Edinburgh Fringe Society comes under fire from former board member

A former board member of the Edinburgh Festival Fringe Society has attacked its decision to hand out public funding to the event's biggest venue operators.

Kate Smurthwaite, a stand-up comic, political commentator and activist, said the distribution of more than £1.2 million had done nothing to help performers who have faced higher than ever costs to take part in the event this month.

She said the public funding offered to venues like Assembly, Gilded Balloon, Pleasance, Summerhall and Underbelly was effectively taking money out of the pockets of performers and handing it to “big corporations”.

Smurthwaite, who served two terms representing performers on the Fringe Society board over the past decade, posted a lengthy video message on social media.

Stand-up comic and activisit Kate Smurthwaite is a former board member of the Fringe Society.

She warned performers were on their “last legs” and claimed the festival, which is marking its 75th anniversary this month, was being “run into the ground”.

The launch of this year’s Fringe programme was overshadowed by criticism of the society, particularly over a decision to shelve an official mobile phone app.

An open letter raising concerns about a lack of communication and a failure to tackle key issues in the run-up to this year’s Fringe was instigated by the Live Comedy Association and backed by more than 1,600 signatories.

Other comics who have spoken out in recent weeks have included Nick Kumar and Mark Watson.

In her video message, Smurthwaite said she was staying in the “smallest and most-cramped accommodation” she had ever used for the Fringe after costs went “through the roof” this year.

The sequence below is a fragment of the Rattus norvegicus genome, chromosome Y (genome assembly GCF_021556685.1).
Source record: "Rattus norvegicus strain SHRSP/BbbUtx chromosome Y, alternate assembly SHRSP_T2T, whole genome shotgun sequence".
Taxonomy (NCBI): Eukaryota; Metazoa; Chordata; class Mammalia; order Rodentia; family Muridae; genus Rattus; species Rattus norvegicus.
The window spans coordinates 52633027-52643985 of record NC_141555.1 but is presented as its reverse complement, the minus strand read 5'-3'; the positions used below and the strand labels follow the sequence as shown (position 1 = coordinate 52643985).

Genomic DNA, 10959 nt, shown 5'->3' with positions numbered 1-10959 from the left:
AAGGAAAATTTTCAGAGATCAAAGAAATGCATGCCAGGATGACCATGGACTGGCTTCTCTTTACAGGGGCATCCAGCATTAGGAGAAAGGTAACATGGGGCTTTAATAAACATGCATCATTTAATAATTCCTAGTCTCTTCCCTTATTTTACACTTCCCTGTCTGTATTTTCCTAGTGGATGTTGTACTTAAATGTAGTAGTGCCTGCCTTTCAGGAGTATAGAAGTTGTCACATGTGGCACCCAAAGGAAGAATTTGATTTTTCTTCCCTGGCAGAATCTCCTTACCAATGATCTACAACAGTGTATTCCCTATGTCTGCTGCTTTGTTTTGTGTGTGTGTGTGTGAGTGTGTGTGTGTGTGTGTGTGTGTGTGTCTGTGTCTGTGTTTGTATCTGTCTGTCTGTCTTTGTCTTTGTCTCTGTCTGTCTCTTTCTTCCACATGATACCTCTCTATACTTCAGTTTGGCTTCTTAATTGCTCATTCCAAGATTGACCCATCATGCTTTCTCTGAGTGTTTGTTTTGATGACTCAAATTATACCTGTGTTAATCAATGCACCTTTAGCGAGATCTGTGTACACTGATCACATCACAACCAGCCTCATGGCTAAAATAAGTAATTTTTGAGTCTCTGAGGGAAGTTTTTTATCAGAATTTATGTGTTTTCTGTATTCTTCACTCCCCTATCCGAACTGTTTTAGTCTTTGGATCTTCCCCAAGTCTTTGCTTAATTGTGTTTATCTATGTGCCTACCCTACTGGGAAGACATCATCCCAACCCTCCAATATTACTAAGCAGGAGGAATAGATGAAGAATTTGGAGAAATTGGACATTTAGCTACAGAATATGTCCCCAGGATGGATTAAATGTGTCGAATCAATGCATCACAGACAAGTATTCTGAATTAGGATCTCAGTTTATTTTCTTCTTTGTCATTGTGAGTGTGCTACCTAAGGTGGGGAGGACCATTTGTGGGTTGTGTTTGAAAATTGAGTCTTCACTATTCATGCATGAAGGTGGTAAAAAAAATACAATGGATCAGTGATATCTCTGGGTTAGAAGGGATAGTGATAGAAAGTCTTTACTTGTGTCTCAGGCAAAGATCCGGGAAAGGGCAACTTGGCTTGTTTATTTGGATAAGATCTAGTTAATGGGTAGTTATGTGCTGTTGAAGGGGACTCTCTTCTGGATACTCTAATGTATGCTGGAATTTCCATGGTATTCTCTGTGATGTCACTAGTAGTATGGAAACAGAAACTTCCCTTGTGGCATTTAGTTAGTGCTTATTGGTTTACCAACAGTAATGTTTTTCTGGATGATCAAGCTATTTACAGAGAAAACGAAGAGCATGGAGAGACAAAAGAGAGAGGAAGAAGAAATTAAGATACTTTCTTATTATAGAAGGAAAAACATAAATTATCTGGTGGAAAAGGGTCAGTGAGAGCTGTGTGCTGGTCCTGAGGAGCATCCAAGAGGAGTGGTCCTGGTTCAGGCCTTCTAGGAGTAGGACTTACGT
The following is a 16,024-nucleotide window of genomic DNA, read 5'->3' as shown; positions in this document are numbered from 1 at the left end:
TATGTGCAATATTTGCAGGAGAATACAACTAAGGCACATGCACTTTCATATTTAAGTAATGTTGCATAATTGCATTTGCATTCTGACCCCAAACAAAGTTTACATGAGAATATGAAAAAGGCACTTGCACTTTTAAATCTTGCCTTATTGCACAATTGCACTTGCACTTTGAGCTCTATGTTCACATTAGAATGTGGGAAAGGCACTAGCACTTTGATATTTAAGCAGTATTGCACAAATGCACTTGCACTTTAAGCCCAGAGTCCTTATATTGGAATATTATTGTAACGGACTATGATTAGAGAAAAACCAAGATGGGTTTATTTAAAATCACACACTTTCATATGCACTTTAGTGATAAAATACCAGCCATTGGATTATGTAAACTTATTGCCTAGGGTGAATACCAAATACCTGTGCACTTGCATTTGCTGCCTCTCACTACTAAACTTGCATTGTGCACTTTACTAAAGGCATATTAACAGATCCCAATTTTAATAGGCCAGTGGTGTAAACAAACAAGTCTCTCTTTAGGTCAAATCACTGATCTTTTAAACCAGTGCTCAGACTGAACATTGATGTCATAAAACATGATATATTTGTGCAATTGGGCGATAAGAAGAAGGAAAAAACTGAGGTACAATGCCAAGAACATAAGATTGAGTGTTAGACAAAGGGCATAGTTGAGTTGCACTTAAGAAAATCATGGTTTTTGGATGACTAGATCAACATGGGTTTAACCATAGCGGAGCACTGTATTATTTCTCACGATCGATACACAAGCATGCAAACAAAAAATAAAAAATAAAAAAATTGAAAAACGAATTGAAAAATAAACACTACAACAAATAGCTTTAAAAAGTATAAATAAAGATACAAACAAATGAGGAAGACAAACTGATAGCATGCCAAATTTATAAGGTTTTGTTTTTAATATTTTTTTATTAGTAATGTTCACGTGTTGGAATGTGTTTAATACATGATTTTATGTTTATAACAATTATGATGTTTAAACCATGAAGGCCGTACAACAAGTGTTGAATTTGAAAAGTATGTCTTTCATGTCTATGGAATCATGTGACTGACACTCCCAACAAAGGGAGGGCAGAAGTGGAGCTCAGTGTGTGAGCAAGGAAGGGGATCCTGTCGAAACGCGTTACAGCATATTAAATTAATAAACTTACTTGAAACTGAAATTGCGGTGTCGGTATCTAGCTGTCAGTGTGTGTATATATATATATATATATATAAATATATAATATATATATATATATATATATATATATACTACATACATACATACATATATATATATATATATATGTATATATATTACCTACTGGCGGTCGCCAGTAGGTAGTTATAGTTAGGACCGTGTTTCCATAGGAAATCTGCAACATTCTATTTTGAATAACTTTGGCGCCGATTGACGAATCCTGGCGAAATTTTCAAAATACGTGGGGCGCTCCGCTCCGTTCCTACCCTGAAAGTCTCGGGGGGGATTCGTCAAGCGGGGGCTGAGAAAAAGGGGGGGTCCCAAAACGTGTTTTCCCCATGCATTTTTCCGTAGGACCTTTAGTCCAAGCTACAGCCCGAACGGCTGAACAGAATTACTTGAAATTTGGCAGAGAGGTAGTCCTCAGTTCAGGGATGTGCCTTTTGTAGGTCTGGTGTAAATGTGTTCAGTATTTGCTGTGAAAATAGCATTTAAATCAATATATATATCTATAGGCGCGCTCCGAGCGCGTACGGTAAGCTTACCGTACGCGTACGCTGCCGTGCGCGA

She said more financial support should have been given to venue operators which do not charge performers for the use of their spaces.

Smurthwaite said: "This is taxpayers’ money. Effectively, at some level, some of it is my money.

“But the Fringe Society has given it to some of the biggest and most expensive venues around the Fringe. It is not actually helping performers in any way.

"I don’t know any performers at the Fringe who are not saying ‘is it honestly worth it to do it next year, shall we go somewhere else, shall we take our business elsewhere, shall we refuse to participate in this horrific situation?’

“We all know that even performers who go on to win awards where there is a cash prize can still come out of the Fringe having lost money. The only way to come out of the Fringe not having lost money is to get your venue for free.

“I am wondering if it is worth it and if the world’s largest open-access arts festival, the absolute crucible of new ideas and new talent, the place where people get their big break, and all that stuff is being run into the ground and sold off to corporate interests.

"It is an absolute outrage and yet is entirely reflective of what is happening in so many industries around the UK. We need to let people know we are not going to tolerate this.”

A spokeswoman for the Fringe Society said the £1.25m in Government funding was awarded following an “open application process".

She said: “It had a particular emphasis on fair employment, sustainability and inclusion. Every application was considered and scored against the set criteria in a robust and fair process.”

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